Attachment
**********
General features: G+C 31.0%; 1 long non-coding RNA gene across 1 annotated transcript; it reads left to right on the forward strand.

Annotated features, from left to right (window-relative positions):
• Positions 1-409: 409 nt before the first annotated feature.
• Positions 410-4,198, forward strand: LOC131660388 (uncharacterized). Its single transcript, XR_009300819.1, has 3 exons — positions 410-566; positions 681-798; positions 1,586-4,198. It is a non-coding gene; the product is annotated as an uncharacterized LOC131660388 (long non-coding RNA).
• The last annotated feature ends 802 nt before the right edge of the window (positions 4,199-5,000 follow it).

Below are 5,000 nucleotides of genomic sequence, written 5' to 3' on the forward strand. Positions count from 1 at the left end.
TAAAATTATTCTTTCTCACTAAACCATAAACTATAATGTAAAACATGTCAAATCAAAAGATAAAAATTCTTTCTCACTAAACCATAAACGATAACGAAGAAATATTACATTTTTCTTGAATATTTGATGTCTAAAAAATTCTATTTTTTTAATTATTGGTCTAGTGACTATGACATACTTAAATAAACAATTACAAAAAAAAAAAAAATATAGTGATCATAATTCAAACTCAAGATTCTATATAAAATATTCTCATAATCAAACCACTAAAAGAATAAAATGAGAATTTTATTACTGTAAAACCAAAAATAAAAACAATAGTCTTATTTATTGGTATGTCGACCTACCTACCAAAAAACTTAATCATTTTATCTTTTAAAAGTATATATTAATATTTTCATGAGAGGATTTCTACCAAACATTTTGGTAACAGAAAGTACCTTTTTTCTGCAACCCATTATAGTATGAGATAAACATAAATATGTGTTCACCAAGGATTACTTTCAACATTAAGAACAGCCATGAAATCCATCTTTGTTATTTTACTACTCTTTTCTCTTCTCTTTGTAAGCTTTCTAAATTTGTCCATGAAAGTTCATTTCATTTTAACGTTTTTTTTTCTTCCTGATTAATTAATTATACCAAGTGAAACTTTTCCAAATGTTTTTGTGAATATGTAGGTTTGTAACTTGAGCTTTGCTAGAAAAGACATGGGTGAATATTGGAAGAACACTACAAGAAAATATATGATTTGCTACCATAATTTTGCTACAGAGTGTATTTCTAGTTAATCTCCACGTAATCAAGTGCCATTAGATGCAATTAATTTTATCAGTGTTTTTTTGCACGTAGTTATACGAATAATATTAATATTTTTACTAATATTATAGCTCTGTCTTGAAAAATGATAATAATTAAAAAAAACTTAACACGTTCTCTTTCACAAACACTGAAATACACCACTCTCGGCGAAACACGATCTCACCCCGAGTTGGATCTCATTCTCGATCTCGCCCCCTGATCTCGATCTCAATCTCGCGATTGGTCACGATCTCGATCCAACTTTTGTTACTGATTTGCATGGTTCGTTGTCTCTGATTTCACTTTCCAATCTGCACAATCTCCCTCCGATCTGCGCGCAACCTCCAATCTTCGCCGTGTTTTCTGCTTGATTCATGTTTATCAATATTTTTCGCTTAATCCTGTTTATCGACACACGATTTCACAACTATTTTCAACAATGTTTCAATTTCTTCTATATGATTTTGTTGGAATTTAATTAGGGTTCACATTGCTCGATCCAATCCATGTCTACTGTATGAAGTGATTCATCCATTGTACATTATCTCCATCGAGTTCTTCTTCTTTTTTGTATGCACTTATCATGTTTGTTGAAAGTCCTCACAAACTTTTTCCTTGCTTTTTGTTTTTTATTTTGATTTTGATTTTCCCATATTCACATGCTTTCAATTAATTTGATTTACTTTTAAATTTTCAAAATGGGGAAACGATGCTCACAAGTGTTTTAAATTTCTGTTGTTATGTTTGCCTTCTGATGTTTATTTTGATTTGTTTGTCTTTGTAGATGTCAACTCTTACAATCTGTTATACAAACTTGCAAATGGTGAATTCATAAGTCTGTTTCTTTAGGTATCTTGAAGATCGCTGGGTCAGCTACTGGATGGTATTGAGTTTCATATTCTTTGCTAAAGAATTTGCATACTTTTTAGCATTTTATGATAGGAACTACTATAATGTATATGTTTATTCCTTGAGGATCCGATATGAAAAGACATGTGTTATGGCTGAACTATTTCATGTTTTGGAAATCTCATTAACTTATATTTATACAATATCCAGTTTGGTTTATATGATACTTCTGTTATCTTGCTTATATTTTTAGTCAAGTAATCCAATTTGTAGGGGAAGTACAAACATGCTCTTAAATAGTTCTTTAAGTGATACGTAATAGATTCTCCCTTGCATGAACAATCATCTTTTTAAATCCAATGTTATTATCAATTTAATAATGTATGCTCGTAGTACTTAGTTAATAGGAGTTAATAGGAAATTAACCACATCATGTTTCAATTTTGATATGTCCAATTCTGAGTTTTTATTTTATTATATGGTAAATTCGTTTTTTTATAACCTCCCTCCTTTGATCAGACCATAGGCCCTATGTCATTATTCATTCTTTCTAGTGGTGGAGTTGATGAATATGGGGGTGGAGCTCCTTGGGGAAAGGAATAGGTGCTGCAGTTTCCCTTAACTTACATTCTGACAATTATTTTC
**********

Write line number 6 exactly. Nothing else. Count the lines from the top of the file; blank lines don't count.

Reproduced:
Below are 5,000 nucleotides of genomic sequence, written 5' to 3' on the forward strand. Positions count from 1 at the left end.